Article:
Nizar Hamza, a professor of international relations at the American University of Kuwait and an expert on Hizbullah, says Hizbullah moves in groups of three-10 people, who do hit and run operations, pointing out: "Three groups might act like a triangle. If one group is hit and retreats, it doesn't mean you lose the triangle, another could still go in and attack".
Amir says Hizbullah has built its infrastructure amid the civilian population and its fighters attack Israel from civilian areas, leaving Israel with a dilemma about how to respond. Amir noted: "Nasrallah is an expert in psychological warfare".
Publicity is an essential element of his Nasrallah's approach, making sure video footage of Hizbullah successes are quickly published and eschewing confrontations of no propaganda value. And Hizbullah has carefully prepared for such a conflict since May 2000. It has imported up to 13,000 of missiles, mostly from Iran and often transported through Syria.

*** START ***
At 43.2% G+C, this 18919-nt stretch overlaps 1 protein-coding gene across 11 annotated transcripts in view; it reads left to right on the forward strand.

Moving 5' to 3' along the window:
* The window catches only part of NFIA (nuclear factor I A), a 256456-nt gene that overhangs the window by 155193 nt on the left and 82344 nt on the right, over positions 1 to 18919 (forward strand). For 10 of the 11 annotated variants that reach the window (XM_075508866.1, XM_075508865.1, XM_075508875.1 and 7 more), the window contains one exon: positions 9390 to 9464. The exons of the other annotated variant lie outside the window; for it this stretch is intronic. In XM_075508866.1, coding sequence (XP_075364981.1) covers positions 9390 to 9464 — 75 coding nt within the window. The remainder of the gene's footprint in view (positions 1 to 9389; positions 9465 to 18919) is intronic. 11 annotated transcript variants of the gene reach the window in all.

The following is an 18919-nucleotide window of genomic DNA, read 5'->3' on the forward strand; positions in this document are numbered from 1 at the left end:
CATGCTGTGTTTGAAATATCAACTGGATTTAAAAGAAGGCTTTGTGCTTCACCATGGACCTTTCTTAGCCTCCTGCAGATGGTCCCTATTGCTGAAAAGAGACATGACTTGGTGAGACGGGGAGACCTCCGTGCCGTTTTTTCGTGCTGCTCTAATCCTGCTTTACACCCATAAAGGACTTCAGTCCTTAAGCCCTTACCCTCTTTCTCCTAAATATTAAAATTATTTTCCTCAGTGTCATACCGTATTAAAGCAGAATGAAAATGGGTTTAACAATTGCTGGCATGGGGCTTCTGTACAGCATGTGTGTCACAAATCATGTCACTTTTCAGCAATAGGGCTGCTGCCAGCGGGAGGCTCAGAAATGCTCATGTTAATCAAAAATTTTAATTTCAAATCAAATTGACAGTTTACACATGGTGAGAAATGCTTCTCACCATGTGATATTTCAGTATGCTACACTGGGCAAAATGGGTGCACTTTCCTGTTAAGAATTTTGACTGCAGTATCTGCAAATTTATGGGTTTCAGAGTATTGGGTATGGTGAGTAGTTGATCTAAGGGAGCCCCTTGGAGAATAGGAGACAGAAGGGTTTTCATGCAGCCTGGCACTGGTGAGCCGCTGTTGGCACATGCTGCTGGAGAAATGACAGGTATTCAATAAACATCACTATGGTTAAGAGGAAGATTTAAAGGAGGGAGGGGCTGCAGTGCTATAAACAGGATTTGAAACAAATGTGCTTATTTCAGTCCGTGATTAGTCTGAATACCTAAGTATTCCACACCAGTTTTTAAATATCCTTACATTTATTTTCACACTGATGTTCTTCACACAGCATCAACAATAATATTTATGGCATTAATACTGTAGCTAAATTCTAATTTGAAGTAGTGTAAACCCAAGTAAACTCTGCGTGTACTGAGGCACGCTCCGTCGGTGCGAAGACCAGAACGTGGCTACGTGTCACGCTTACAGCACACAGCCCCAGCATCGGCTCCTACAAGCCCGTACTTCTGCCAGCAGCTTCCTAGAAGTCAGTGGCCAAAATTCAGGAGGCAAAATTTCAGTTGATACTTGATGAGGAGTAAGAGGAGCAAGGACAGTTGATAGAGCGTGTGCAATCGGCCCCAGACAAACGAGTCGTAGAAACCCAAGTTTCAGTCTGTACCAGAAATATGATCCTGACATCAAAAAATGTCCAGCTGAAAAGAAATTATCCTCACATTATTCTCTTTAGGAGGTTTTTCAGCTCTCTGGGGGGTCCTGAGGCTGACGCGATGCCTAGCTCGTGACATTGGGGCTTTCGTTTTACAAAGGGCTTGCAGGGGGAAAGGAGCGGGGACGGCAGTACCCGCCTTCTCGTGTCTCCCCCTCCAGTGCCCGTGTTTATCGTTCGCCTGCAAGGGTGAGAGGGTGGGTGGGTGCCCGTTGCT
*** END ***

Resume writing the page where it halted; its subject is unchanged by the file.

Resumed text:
Hizbullah has created a network of tunnels in the south. An unconfirmed report in ash-Sharq al-Awsat, a London-based Saudi-financed Arabic daily, has said North Korean experts had helped with the tunnelling.
There are wide differences in estimates of how many fighters Hizbullah has. Western estimates suggest 2,000 frontline fighters with 8,000 in support. Some Iranians claim there may be 20,000. Hamza says possibly 30,000.
A central difficulty for Israel is that its and Hizbullah's military goals are asymmetric too. Hizbullah can claim victory, even if severely battered, if it can still launch a few rockets into Israel or seize a soldier. Longer term, the balance between the two sides may be settled only in the minds of Lebanese people: whether they withdraw support from Hizbullah for provoking Israeli attacks or whether they back it for standing up to their powerful neighbour.